Dec. 30, 2008 — -- Unfortunately for Oprah Winfrey, some stories really are too good to be true.
Herman Rosenblat's memoir, "Angel at the Fence," deemed by Winfrey as "the single greatest love story" she's ever featured on her show, may now be coined by some as the single phoniest love story, after the author admitted he fabricated the story of how he and his wife met at a Nazi concentration camp.
They did not, as Rosenblat falsely wrote in the book, meet at a concentration camp during World War II, where Rosenblat claimed his wife had thrown him apples and bread over the barbed-wire fence that separated them.
In reality, Rosenblat and his wife, Roma, were set up on a blind date in New York years after the war was over.
Ken Rosenblat, Rosenblat's son, knew for years of the hoax and expressed outrage today over his father's lie. He told the New York Post, "I didn't agree with it. I didn't want anything to do with it. I tried to just stay away from it."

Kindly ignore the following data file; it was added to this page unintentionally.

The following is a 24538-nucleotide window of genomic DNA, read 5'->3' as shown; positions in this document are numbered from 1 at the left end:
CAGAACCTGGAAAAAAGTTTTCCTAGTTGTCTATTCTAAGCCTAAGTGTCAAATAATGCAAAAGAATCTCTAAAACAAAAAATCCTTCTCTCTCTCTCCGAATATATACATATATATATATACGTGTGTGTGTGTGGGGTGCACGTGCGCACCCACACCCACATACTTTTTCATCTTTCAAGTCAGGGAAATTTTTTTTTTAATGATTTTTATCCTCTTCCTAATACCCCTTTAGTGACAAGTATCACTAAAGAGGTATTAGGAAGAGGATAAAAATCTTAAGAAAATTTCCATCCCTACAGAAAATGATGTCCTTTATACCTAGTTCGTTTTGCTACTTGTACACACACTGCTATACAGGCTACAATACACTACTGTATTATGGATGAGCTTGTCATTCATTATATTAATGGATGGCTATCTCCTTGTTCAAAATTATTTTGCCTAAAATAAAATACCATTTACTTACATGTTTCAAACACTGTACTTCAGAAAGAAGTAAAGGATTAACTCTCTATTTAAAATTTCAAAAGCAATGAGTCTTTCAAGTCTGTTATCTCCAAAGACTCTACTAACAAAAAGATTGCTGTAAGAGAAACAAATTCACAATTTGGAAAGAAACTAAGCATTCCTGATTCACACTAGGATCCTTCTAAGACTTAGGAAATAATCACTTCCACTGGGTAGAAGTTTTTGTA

Rosenblat's bogus autobiography is one of several memoirs that have been lauded by Winfrey and then later revealed to be frauds -- including James Frey's best-selling "A Million Little Pieces" and Margaret Seltzer's "Love and Consequences" -- consequently calling into question how much weight Winfrey's future book endorsements will carry.
Sara Nelson, the editor in chief of trade magazine Publishers Weekly, told ABCNews.com that she wouldn't be surprised if Winfrey, in response to the recent hoaxes, is more cautious in the future about what books she talks about on her show.
"This is embarrassing for [Winfrey] and I'm sure she's not happy about it," said Nelson. "I think she'll be more careful about what she promotes."